Welsh Labour leadership contender, Vaughan Gething, would welcome public participation in the evaluation of the contentious 20mph speed limit policy.
Gething emphasised the importance of allowing the public to provide input on the controversial initiative.
Both Gething and his competitor, Jeremy Miles, commit to reviewing the policy’s implementation without intending to abolish it.
Gething officially launched his campaign, urging Labour members to elect him as the first black leader of any European nation at an event in Newport’s Tramshed Tech on Monday.
The decision on Mark Drakeford’s successor will be made by Labour members during the February and March voting period. Since September of the previous year, Wales has reduced its default speed limit in urban areas from 30mph to 20mph, with councils having the authority to exempt roads based on guidance from the Welsh government.
The government has already announced a review of the policy’s implementation, with Deputy Transport Minister Lee Waters confirming that transport adviser Phil Jones, instrumental in shaping the 20mph policy, will lead the review. This move has drawn criticism from opposition parties, who argue for the involvement of a more independent figure in the review process.
Gething, the Senedd member for Cardiff South and Penarth said: “As well as looking at the guidance, which I think is important, as well as the conversation with local government…. you’ve got to have a conversation with the public.
“It’s about what you want to do to make sure you keep taking the public with you.”
He said: “If you don’t give the public the opportunity to comment on that and then to consider it before you make a further decision, I think people will say its being done to us, not with us.”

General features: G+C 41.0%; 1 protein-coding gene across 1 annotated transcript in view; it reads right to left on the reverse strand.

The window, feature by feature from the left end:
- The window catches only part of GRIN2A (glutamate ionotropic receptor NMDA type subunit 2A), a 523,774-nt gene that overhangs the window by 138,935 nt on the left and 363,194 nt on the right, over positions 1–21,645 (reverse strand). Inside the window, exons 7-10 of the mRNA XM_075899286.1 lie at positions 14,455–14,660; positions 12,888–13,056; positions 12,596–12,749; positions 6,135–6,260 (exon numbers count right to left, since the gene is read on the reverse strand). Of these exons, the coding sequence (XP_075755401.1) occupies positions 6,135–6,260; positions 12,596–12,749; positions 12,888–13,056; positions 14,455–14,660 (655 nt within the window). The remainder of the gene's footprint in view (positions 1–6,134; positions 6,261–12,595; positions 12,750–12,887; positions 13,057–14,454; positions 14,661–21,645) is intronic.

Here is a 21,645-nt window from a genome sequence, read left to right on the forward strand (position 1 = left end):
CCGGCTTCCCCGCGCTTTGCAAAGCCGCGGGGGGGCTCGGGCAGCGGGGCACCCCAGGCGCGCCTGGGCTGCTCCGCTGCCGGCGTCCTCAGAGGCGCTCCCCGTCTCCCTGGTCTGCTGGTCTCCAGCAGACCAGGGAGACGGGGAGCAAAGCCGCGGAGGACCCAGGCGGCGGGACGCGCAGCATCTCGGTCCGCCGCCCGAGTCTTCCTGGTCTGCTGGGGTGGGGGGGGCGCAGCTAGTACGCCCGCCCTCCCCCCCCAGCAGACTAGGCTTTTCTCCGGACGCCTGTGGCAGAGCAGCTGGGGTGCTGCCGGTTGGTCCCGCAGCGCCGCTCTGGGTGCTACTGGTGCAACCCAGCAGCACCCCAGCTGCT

During a hustings event last week, Mr. Gething emphasized the importance of the party’s humility, suggesting that it should be open to reflection on potential mistakes, particularly on issues like the 20mph speed limit.
He pointed to Welsh Labour’s handling of the 20mph policy as a specific instance where demonstrating humility is crucial, stating that people “want to know that you’re humble enough and decent enough to listen and to reflect if you’ve got something wrong”.
In his launch address, Vaughan Gething urged members to support his candidacy with the goal of becoming the “first black leader in any European nation.”
Speaking at the event held at Newport’s Tramshed Tech, he expressed a profound awareness of the historical significance attached to such an achievement, stating that he would “fully understand” the importance of this milestone if he were to emerge victorious.
“I know exactly what that would mean for black young boys and girls, across Wales. To see someone who would look like them in our highest office,” he said.
“It would mean more than that too – it would mean everyone in Wales, whatever their background could see further proof that their potential can be realised here in Wales.”